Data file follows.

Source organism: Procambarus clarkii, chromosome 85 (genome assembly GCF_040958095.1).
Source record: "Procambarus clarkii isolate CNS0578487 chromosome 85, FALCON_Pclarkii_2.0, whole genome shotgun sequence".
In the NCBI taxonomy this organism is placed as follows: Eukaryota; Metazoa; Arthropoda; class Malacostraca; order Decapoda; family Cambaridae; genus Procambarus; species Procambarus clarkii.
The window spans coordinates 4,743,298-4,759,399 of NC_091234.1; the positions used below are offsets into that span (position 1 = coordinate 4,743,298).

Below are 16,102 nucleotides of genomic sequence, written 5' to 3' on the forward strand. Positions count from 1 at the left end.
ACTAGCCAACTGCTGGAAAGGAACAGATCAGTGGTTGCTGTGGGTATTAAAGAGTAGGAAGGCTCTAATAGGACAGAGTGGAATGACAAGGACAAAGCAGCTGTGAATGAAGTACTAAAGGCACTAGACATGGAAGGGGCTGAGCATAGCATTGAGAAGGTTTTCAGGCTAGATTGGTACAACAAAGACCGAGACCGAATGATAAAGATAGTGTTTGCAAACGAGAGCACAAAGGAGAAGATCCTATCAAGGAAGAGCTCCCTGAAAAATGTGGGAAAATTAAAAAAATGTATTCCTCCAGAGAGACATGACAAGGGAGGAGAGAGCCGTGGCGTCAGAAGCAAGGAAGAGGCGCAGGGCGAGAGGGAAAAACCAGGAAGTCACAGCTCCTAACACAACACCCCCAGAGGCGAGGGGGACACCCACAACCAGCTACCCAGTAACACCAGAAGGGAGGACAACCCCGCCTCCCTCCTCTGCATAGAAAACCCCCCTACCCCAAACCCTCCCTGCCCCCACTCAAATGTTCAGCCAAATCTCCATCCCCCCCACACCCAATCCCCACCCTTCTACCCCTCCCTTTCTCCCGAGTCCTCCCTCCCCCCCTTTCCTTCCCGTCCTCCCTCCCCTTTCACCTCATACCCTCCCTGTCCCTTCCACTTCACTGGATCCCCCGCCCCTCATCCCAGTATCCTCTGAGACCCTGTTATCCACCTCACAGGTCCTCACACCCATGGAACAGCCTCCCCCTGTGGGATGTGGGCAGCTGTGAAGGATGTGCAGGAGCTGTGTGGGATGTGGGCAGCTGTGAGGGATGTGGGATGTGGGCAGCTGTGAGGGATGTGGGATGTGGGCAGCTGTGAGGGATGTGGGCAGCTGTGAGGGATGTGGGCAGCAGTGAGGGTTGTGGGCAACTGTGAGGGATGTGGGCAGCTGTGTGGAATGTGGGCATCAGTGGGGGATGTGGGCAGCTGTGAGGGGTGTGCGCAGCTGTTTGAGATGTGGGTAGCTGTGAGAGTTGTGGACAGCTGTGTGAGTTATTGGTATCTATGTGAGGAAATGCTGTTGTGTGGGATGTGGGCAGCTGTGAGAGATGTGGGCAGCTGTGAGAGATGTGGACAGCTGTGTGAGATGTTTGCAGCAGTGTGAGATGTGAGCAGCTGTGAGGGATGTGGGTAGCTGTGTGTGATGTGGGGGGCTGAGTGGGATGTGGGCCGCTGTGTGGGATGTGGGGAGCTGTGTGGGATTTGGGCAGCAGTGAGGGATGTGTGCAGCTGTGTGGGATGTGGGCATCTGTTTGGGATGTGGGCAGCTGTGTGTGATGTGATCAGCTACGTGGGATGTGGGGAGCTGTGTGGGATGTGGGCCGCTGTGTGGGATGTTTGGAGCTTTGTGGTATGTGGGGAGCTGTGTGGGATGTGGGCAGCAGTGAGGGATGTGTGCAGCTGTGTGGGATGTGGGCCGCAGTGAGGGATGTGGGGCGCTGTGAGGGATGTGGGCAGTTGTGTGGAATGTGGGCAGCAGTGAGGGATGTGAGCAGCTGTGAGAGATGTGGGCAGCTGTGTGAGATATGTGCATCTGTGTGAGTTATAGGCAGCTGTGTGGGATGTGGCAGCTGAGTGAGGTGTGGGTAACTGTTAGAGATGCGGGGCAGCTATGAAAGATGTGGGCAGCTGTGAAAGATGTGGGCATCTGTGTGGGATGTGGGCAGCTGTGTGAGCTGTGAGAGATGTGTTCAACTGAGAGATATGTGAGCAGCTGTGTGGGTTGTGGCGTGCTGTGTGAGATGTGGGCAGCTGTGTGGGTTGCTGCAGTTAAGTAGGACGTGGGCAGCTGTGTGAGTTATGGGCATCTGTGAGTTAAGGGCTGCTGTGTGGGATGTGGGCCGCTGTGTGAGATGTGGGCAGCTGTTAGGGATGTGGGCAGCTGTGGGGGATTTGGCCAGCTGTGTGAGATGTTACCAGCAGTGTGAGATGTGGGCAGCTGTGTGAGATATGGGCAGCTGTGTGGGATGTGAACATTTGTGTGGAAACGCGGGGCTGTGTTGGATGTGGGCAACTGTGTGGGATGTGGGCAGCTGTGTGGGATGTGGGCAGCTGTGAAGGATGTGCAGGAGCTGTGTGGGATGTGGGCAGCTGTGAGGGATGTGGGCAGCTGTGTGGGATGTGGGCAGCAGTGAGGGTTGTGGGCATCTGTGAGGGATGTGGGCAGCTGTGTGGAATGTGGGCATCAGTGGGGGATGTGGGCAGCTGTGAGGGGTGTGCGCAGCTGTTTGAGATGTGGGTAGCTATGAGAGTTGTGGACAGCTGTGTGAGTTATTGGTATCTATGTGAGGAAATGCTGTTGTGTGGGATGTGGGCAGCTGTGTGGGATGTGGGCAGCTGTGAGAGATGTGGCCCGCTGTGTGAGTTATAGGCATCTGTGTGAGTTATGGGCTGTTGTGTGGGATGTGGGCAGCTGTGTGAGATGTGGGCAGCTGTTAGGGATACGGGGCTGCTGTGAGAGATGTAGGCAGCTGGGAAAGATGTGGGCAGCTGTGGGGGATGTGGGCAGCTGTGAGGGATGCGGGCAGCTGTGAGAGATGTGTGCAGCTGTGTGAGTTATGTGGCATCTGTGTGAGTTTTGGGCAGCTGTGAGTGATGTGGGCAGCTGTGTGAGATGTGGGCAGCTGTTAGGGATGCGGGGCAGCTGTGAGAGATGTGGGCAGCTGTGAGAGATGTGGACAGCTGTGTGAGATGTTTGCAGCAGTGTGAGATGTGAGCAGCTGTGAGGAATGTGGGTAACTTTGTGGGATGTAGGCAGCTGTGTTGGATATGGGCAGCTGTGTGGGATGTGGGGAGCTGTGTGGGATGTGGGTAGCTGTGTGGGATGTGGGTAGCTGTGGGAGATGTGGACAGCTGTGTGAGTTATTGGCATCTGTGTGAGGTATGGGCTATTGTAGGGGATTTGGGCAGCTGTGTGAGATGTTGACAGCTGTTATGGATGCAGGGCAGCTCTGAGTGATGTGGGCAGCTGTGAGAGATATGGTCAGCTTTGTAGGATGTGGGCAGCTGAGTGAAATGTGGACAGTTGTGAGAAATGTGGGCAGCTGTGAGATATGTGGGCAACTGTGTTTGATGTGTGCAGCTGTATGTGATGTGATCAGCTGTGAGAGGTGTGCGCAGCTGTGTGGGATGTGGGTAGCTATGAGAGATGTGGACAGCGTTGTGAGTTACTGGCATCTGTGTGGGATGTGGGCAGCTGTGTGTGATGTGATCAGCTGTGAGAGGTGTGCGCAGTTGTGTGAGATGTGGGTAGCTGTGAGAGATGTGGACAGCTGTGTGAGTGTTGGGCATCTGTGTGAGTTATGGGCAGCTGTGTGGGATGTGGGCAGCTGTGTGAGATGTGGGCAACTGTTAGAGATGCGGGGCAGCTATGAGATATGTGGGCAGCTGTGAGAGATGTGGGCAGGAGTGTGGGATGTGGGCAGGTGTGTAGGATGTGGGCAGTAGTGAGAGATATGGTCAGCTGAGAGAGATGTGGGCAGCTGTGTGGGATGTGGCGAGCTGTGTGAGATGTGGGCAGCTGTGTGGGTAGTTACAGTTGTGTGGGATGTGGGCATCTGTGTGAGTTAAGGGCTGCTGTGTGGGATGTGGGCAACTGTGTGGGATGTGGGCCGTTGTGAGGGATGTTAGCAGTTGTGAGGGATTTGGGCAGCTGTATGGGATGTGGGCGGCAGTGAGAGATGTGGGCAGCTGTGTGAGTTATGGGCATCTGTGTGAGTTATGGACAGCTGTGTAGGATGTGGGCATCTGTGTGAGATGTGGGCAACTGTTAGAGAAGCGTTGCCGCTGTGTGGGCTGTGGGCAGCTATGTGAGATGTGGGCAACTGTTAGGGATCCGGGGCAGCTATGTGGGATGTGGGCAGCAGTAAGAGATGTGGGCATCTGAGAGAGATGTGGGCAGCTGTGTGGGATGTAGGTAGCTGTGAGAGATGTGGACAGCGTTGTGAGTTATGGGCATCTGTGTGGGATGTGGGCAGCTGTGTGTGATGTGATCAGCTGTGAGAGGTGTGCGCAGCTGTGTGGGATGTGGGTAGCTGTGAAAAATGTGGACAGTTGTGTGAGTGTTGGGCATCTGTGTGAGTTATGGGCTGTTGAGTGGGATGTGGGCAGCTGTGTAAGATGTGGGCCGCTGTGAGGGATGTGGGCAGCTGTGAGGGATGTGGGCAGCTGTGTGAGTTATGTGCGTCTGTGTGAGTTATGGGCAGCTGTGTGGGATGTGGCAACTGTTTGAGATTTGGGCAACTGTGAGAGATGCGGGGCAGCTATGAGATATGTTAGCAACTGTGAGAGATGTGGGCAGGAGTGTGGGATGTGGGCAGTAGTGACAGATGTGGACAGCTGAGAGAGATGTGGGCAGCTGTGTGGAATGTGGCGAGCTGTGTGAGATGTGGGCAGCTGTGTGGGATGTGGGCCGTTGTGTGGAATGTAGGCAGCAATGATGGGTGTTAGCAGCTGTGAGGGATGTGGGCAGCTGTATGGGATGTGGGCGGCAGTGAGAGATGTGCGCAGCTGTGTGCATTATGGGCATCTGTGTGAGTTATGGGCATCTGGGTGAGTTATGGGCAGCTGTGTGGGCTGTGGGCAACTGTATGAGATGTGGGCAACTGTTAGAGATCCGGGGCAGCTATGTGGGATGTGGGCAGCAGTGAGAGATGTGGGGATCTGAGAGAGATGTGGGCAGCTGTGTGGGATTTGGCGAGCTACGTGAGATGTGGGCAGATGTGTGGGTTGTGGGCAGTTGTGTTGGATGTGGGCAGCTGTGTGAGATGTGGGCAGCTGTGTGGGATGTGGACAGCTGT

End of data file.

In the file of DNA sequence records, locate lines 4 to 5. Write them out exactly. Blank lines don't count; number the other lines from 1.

The window spans coordinates 4,743,298-4,759,399 of NC_091234.1; the positions used below are offsets into that span (position 1 = coordinate 4,743,298).

Below are 16,102 nucleotides of genomic sequence, written 5' to 3' on the forward strand. Positions count from 1 at the left end.